Telling your story
The chemical and psychological makeup of our minds affects how we consume content: Our brains are wired to connect with compelling stories. Brand storytelling tactics focus on different functions of the brain related to understanding and perception. The brain processes images 60 times faster than text, and 92 percent of consumers want brands to create stories around ads. Because of this, marketers should be delivering linear content with clear narratives and using images to tell their stories. The Science of Storytelling
Every year is chock-full of words, and we have feelings about those words. We live with them, we love them, we let them roll around in our mouths, and we express them. We think about them and spit them out, vehemently, when we are angry. We grow tired of them, we dislike some on sight, and we drop them, eventually, and move on to hate others. An A-to-Z Guide to 2012's Worst Words - Entertainment
I have always thought of the word 'literally' as someone else's problem. Then, suddenly, it arrived: My summer of Literally. A recent family vacation revealed my brother as one of the worst offenders. He likes to couple ‘literally’ with the phrase… 'on the planet,' as in, “You are literally the best sister on the planet.” (Or rather, you were.) Other literally fans (is it the heat?) Literally The Worst Word On The Planet
Secret of Good Writing - 11/05
The A to Z of Excellent Copywriting
Best Quote Sites #websites #socialmedia #quotes #quotations
10 Ways Specificity Will Help You Build a Profitable Audience
October 19, 2011 “Making magical things happen is a process,” said Joe Rohde, senior vice president and creative executive of Walt Disney Imagineering, at yesterday’s morning keynote General Session at the 2011 PRSA International Conference in Orlando, Fla. He used examples from his work at Walt Disney World Resort’s Animal Kingdom theme park to further explain the importance of theme and story. the power of story and theme
3 Reasons to Master the Art of Storytelling Storytelling is a timeless human tradition. Before the written word, people would memorize elaborate stories full of morals that shaped cultures for generations. Today, kids can barely sit through class, but spend hundreds of hours devouring Harry Potter books. We are wired for communicating through and learning from stories. Unfortunately, storytelling has become a lost art in many businesses.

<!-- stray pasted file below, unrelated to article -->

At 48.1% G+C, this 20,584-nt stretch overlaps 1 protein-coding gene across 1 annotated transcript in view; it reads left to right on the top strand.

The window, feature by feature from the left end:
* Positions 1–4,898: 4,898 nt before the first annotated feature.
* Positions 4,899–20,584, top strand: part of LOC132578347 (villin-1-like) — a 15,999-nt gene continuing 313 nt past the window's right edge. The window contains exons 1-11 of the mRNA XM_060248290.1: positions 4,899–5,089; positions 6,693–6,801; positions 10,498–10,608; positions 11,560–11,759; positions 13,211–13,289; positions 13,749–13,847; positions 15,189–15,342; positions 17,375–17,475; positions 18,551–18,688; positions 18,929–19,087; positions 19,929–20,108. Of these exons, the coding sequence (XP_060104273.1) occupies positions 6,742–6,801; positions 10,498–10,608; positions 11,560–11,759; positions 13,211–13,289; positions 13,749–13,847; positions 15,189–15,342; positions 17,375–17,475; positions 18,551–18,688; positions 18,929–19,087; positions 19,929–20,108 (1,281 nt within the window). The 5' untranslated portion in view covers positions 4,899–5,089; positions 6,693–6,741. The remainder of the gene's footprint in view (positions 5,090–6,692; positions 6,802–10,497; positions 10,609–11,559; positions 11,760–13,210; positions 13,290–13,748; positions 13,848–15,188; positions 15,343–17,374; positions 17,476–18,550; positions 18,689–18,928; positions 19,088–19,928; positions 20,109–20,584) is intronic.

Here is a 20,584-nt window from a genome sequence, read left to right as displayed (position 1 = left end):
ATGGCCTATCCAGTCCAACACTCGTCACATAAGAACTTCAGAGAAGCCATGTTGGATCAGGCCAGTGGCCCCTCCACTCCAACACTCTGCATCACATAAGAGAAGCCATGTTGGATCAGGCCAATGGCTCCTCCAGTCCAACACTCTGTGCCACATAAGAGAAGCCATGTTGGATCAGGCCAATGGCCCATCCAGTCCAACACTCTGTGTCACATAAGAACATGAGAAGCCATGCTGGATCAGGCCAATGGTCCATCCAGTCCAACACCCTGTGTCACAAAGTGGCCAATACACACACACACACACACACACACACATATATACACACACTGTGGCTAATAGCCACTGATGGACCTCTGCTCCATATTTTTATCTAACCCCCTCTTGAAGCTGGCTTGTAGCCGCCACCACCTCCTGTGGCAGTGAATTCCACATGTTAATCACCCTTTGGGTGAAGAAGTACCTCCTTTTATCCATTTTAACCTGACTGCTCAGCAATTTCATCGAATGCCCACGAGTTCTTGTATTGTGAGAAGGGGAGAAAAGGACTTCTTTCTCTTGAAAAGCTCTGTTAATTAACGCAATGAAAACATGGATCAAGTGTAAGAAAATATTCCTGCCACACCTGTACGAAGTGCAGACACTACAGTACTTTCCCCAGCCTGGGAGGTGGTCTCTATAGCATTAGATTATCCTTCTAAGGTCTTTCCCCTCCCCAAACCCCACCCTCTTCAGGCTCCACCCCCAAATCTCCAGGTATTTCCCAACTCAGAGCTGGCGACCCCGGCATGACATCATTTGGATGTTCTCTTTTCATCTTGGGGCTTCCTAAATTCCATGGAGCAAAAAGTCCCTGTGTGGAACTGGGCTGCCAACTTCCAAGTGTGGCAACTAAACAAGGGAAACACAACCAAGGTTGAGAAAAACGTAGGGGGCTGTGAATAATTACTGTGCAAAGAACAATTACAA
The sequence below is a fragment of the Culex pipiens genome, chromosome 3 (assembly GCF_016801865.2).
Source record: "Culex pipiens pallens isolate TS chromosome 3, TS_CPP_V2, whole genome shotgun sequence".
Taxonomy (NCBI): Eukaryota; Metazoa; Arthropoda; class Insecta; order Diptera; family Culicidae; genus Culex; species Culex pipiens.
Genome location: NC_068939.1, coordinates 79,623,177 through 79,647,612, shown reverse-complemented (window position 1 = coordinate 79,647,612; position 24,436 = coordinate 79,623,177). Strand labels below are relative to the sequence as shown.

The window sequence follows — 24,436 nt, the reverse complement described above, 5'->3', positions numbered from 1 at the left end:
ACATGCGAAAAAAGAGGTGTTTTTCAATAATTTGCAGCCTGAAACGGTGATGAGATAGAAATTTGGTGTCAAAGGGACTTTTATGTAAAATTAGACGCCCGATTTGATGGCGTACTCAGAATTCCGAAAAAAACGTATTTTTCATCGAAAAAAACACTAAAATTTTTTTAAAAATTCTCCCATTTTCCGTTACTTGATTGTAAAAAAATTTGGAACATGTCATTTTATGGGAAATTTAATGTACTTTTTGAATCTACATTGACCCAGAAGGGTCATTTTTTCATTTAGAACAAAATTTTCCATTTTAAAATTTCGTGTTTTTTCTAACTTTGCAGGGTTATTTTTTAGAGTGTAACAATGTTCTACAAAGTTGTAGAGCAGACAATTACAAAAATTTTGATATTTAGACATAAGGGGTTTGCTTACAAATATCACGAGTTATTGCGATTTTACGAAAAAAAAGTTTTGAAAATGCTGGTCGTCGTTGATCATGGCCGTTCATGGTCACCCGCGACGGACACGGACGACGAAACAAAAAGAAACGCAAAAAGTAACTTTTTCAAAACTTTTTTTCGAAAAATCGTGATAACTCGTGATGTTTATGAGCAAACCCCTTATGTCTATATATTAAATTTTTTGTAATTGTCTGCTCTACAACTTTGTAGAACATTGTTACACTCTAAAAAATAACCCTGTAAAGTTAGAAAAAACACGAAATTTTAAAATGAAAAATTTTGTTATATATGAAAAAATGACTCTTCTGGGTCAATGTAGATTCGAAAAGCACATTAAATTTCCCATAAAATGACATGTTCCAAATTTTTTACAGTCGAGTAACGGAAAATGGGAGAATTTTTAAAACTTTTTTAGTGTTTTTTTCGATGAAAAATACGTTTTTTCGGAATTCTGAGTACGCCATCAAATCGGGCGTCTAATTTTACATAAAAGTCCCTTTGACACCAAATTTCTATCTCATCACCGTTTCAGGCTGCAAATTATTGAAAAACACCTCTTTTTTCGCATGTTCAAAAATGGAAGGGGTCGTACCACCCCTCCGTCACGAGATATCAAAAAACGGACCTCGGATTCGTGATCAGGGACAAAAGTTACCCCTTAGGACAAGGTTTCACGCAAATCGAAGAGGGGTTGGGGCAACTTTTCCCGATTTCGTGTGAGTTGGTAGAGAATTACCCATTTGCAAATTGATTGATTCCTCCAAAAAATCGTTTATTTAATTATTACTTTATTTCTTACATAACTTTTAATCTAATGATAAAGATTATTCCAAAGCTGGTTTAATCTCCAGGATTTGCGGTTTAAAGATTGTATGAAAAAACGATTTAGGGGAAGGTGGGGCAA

The Secret to Powerful Communication in Two Words
How brain science can make you a better writer A TV ad for kayak.com features an unscrupulous doctor manipulating a patient’s exposed brain, turning him into a puppet who flails away at a keyboard hunting and pecking for online travel deals. It’s funny to some, offensive to others, but it illustrates a larger point that is important for writers. The brain influences the way readers respond to words, for better or worse. A growing body of research reveals that different parts of the brain respond to language in unique ways.
Storytelling vs. Corporate Speak (A Graphic) | Brandtelling
Three Basic Elements of Content that Spreads
Once upon a time, in a faraway kingdom, there was a salesman who traveled the countryside, peddling his wares. Everyone loved his product except the evil king, who wanted to do away with it. One day the king said, “This product is ruining my kingdom and I want to destroy it. Once Upon A Time At The Office: 10 Storytelling Tips To Help You Be More Persuasive
Brené Brown: The power of vulnerability
Infographics in PR Infographics are taking the Web by storm. Not the infographics pioneered by USA Today to make the news more exciting for people that don’t like to read, but rather the so-long-you-need-to-scroll and so-darn-good-you-have-to-read-and-want-to-share kind. Infographics are out of control – everyone is using them. That usually means they work great. Are infographics linkbait?
An infographic about infographics
Using Stories to Overcome Fear - Peter Guber - The Conversation by Peter Guber | 8:04 AM February 15, 2011 In uncertain times, if leaders don’t tell and sell a purposeful story that incites their employees, partners, investors, boards of directors, and other stakeholders to manage fear, confront uncertainty, and collaborate with change, someone else will write their future. That usually leads to a story with an unhappy ending. Fear can paralyze or catalyze an organization.
We live in a world with information overload. Data, facts, statistics and definitive answers to specific questions are immediately available from search engines on the internet. But people want more than facts. They want understanding. They want meaning. They want context. Tell Stories - Stepcase Lifehack
Great Leaders are Great Storytellers : Managing
by Maria Popova The poetics of presenting, or why beautiful metaphors are better than beautiful slides. On August 28, 1963, Martin Luther King, Jr. rose to the top of the steps of the Lincoln Memorial during the March on Washington for Jobs and Freedom and delivered his legendary “I Have a Dream” speech before 250,000 civil rights supporters. MLK Shape of Spectacular Speech: A Visual Analysis of MLK's "I Have a Dream"
In our media training workshops, our clients are usually shocked to learn how much they communicate with their body language – and how little they know about what their bodies are saying. They often joke that they wouldn’t want to play poker against me, since I’d be able to easily read whether or not they’re bluffing. I assure them that if that were true, I’d have retired by age 30 and would be relaxing on my private island hideaway by now. Still, it’s true that being able to monitor your own body language – and read the body language of others – offers you great advantages as a communicator. Six Things You Need To Know About Body Language | Media and Presentation Training